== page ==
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Page last updated at 14:45 GMT, Tuesday, 10 January 2006

Snowboard cross

Snowboard cross, which made its Olympic debut in Turin 2006, has a similar race format to BMX, with riders tackling a course studded with jumps, bumps and huge turns as they battle to reach the finish first.

At first sight, the event is reminiscent of the Wacky Races, but competitors are not allowed to push or bump each other out of the way.

HOW THE COMPETITION UNFOLDS

For the first two runs, riders compete on their own against the clock, and the top 32 go through.

That is when it gets interesting, as the riders then race in groups of four, with the top two in each heat going through to the next round until just four are left to contest the final.

The course is marked by red and blue gates, and triangular flags mark the entrances to the obstacles.

Jumps vary from straight (kickers) to those on an angle (spines), and there are also huge banked corners and even moguls to negotiate.

The optimum line into the obstacles is very narrow, and the jockeying for position can often lead to crashes.

Snowboard diagram

The choice of board for snowboard cross varies.

Some riders prefer the freestyle boards used in the halfpipe but use a slightly longer and stiffer model to generate more straight-line speed.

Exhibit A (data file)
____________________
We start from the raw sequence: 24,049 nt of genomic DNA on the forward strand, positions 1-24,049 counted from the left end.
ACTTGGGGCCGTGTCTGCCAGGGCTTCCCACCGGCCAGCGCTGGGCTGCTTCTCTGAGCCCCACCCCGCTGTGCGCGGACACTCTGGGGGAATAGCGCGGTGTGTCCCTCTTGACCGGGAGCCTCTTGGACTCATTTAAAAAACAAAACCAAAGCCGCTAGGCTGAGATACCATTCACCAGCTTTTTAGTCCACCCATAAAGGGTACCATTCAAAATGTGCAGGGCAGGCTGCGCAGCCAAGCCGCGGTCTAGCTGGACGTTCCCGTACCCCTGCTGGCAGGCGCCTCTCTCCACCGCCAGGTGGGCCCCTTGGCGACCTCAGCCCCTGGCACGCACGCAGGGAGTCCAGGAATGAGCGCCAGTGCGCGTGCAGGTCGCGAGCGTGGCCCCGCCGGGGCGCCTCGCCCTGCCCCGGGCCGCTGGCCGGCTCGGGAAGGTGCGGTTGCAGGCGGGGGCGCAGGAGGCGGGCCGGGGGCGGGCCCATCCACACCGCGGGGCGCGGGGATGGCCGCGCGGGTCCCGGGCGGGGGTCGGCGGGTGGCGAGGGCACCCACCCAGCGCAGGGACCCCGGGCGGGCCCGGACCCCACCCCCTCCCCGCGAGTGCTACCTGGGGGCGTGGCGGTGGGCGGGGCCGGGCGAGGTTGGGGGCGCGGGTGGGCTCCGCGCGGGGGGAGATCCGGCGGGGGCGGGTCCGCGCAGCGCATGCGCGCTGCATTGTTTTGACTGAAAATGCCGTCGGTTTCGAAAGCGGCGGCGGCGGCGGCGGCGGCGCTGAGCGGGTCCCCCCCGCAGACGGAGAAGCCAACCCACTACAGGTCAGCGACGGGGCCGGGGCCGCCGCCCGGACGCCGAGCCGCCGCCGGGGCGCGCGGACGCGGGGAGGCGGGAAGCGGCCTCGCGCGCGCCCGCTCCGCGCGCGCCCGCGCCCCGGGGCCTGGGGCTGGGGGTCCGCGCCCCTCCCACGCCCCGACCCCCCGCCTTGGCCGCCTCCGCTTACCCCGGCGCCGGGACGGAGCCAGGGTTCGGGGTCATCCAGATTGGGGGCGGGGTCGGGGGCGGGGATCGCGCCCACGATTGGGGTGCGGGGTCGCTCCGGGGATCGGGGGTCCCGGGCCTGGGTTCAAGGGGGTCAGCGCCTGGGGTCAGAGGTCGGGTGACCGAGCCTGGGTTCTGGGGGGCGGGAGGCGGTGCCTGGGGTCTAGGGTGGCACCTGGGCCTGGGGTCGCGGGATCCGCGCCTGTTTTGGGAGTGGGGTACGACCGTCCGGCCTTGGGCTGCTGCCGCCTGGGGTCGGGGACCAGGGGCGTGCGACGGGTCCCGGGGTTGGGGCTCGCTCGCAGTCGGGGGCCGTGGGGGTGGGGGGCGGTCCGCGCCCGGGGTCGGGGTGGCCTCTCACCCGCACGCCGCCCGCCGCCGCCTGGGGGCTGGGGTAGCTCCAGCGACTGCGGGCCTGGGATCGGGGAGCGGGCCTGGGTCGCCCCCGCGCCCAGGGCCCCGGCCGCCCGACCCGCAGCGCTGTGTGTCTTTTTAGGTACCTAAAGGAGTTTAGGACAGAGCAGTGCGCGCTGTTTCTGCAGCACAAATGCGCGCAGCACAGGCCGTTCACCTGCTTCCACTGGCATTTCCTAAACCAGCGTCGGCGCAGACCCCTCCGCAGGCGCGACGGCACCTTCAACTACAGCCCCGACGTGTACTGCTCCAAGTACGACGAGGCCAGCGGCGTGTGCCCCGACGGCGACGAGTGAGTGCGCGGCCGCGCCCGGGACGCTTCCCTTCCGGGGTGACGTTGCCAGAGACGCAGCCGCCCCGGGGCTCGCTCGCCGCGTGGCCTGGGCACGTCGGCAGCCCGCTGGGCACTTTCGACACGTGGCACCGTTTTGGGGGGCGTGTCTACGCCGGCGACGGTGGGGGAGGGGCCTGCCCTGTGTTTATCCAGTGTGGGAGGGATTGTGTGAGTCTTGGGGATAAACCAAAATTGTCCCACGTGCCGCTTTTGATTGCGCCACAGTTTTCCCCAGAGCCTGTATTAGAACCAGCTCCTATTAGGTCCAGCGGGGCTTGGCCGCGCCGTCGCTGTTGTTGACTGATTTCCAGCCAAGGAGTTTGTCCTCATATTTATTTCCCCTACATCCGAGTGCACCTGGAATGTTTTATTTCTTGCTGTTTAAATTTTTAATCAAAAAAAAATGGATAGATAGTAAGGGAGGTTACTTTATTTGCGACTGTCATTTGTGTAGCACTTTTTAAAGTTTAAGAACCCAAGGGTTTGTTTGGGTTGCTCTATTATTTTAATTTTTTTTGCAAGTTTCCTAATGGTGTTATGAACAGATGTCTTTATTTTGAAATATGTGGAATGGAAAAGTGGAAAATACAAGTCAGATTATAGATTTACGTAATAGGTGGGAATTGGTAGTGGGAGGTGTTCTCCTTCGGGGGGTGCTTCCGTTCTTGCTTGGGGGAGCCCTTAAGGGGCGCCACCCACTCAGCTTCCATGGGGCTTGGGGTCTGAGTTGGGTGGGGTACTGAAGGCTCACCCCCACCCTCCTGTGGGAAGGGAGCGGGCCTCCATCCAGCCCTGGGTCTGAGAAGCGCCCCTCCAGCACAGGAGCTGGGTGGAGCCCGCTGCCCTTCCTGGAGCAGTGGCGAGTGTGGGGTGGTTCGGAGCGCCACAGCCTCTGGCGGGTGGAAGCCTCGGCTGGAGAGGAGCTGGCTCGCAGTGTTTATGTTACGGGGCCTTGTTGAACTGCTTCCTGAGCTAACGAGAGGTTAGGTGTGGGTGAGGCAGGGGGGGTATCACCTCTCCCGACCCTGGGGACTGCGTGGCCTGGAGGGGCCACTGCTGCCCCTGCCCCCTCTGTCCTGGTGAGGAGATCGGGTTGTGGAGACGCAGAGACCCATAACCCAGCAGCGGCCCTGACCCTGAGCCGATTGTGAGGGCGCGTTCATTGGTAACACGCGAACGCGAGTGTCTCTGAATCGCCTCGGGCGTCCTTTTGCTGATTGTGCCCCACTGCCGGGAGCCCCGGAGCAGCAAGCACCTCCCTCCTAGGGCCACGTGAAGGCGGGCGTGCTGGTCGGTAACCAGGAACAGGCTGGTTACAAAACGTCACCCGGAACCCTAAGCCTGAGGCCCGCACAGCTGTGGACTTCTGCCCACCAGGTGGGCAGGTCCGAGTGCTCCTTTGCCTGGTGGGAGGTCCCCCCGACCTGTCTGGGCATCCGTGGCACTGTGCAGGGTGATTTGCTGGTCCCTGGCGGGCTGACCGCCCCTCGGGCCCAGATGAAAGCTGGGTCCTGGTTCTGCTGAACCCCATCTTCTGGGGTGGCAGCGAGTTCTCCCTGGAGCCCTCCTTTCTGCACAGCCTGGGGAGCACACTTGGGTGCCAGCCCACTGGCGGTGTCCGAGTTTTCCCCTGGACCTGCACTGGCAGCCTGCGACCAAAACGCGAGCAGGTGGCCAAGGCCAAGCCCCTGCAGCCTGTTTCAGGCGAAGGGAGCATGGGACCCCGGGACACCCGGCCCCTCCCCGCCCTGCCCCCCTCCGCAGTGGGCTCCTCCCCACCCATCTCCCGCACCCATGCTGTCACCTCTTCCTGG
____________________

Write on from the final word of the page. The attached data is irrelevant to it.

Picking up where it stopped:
They wear soft boots and soft bindings to give them freedom to adjust quickly to the obstacles on the course.

Others favour the alpine boards used in the parallel slalom.

These are less flexible and are worn with hard boots, but they can offer more speed on fast sections of the course.

HOW TO GET INVOLVED

Snowboarding in the UK is possible at a number of venues indoors and out.

It might not be quite the same thing as riding on a mountain but you can snowboard at three indoor slopes in England and at loads of dry ski slopes.

When it comes to the real thing there are loads of resorts to choose from in Europe which are no more than a short flight away.

For more information about snowboarding in the UK, check out the Snowsport GB website.



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